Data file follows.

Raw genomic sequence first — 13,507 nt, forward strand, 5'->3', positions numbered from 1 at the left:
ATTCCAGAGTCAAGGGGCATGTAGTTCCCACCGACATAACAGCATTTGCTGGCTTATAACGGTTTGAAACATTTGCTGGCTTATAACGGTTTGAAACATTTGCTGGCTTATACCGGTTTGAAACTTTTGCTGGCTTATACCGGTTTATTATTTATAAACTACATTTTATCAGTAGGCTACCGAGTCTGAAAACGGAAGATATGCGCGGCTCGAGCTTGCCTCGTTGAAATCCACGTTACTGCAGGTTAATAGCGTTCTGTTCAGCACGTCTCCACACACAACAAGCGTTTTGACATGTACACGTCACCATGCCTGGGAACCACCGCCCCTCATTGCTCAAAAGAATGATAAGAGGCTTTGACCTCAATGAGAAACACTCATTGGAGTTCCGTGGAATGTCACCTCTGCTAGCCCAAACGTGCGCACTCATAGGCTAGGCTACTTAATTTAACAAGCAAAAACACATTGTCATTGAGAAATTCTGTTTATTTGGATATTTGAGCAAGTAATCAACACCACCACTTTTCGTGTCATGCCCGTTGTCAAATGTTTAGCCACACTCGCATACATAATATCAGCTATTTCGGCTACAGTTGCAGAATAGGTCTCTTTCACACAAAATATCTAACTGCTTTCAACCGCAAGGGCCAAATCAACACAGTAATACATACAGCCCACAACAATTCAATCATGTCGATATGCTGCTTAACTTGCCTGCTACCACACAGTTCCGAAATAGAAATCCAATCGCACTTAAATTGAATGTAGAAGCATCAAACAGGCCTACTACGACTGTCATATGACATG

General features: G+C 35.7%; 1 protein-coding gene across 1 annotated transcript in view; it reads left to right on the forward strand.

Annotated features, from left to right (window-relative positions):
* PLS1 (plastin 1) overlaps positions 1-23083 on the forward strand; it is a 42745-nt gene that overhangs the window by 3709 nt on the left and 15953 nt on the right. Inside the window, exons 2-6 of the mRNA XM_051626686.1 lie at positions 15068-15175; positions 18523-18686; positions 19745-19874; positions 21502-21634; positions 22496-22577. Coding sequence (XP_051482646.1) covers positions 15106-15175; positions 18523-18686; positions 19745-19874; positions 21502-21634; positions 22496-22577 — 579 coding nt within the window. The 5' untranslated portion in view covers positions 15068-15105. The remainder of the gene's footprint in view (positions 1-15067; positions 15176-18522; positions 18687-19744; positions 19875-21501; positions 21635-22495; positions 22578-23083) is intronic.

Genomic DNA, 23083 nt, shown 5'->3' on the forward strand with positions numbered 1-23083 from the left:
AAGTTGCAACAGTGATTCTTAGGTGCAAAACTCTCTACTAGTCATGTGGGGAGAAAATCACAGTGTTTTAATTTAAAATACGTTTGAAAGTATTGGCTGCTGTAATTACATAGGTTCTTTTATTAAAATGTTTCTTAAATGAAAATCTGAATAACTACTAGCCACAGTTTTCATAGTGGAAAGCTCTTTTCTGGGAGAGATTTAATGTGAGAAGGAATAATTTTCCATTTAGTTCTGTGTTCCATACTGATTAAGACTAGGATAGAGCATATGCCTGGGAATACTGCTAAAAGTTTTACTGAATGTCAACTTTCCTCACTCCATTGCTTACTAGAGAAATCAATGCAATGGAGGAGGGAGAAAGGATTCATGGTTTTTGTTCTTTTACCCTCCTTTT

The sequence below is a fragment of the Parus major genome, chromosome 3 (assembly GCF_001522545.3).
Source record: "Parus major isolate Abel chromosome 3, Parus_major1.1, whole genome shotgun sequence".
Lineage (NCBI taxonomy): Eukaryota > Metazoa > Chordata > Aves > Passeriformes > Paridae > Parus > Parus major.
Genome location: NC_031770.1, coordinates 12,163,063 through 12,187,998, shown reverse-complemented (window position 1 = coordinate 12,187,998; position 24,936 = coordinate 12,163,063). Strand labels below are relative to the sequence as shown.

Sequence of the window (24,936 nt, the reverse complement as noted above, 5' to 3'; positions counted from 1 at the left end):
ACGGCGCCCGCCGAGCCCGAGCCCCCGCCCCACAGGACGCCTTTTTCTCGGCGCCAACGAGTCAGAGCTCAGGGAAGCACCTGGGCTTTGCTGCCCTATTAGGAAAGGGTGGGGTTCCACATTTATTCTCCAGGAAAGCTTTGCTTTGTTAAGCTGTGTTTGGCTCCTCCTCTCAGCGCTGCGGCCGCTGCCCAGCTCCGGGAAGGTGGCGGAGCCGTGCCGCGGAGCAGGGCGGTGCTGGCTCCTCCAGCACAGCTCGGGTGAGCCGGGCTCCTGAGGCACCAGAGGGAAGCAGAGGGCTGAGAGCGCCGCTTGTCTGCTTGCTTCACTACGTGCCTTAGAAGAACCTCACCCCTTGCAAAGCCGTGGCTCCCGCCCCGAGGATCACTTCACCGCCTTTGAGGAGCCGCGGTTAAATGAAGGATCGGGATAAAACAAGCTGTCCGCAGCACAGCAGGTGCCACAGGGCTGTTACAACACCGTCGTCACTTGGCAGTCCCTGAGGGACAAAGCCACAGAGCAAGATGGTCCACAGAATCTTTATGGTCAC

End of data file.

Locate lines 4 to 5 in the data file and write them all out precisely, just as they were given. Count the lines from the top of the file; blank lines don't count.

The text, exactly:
Annotated features, from left to right (window-relative positions):
* PLS1 (plastin 1) overlaps positions 1-23083 on the forward strand; it is a 42745-nt gene that overhangs the window by 3709 nt on the left and 15953 nt on the right. Inside the window, exons 2-6 of the mRNA XM_051626686.1 lie at positions 15068-15175; positions 18523-18686; positions 19745-19874; positions 21502-21634; positions 22496-22577. Coding sequence (XP_051482646.1) covers positions 15106-15175; positions 18523-18686; positions 19745-19874; positions 21502-21634; positions 22496-22577 — 579 coding nt within the window. The 5' untranslated portion in view covers positions 15068-15105. The remainder of the gene's footprint in view (positions 1-15067; positions 15176-18522; positions 18687-19744; positions 19875-21501; positions 21635-22495; positions 22578-23083) is intronic.